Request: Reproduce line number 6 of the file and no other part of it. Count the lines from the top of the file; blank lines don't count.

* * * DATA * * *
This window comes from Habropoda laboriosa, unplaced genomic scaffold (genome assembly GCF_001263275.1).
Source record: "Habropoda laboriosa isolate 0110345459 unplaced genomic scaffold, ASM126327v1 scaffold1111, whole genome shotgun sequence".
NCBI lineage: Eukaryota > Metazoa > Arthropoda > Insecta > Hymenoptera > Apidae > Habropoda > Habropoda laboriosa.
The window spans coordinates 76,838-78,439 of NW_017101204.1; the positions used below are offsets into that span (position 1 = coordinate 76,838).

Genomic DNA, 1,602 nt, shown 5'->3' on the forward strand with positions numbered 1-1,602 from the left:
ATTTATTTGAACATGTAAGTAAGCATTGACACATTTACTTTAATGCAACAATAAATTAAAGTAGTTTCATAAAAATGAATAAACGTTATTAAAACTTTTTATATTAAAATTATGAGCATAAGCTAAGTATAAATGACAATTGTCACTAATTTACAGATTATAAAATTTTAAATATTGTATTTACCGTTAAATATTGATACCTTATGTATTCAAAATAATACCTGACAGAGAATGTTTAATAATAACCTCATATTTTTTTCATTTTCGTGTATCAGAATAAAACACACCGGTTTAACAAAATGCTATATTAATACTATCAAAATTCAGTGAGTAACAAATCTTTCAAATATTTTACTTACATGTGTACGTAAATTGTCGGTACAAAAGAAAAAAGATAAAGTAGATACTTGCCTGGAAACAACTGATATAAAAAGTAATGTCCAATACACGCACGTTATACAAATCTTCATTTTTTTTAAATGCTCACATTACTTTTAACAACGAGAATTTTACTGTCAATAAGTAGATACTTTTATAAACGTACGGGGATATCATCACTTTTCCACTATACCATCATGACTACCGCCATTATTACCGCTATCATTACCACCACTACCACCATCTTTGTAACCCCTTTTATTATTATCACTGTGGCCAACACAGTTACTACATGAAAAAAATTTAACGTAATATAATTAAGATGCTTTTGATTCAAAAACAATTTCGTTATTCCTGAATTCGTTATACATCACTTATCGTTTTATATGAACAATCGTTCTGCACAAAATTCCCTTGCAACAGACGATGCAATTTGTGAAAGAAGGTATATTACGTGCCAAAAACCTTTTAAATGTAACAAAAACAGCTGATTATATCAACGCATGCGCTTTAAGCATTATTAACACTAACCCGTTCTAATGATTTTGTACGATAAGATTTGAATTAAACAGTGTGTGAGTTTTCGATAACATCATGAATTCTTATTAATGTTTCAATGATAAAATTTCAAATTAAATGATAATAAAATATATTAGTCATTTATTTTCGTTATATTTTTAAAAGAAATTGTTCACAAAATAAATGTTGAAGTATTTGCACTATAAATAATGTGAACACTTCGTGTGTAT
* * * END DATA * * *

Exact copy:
ATTTATTTGAACATGTAAGTAAGCATTGACACATTTACTTTAATGCAACAATAAATTAAAGTAGTTTCATAAAAATGAATAAACGTTATTAAAACTTTTTATATTAAAATTATGAGCATAAGCTAAGTATAAATGACAATTGTCACTAATTTACAGATTATAAAATTTTAAATATTGTATTTACCGTTAAATATTGATACCTTATGTATTCAAAATAATACCTGACAGAGAATGTTTAATAATAACCTCATATTTTTTTCATTTTCGTGTATCAGAATAAAACACACCGGTTTAACAAAATGCTATATTAATACTATCAAAATTCAGTGAGTAACAAATCTTTCAAATATTTTACTTACATGTGTACGTAAATTGTCGGTACAAAAGAAAAAAGATAAAGTAGATACTTGCCTGGAAACAACTGATATAAAAAGTAATGTCCAATACACGCACGTTATACAAATCTTCATTTTTTTTAAATGCTCACATTACTTTTAACAACGAGAATTTTACTGTCAATAAGTAGATACTTTTATAAACGTACGGGGATATCATCACTTTTCCACTATACCATCATGACTACCGCCATTATTACCGCTATCATTACCACCACTACCACCATCTTTGTAACCCCTTTTATTATTATCACTGTGGCCAACACAGTTACTACATGAAAAAAATTTAACGTAATATAATTAAGATGCTTTTGATTCAAAAACAATTTCGTTATTCCTGAATTCGTTATACATCACTTATCGTTTTATATGAACAATCGTTCTGCACAAAATTCCCTTGCAACAGACGATGCAATTTGTGAAAGAAGGTATATTACGTGCCAAAAACCTTTTAAATGTAACAAAAACAGCTGATTATATCAACGCATGCGCTTTAAGCATTATTAACACTAACCCGTTCTAATGATTTTGTACGATAAGATTTGAATTAAACAGTGTGTGAGTTTTCGATAACATCATGAATTCTTATTAATGTTTCAATGATAAAATTTCAAATTAAATGATAATAAAATATATTAGTCATTTATTTTCGTTATATTTTTAAAAGAAATTGTTCACAAAATAAATGTTGAAGTATTTGCACTATAAATAATGTGAACACTTCGTGTGTAT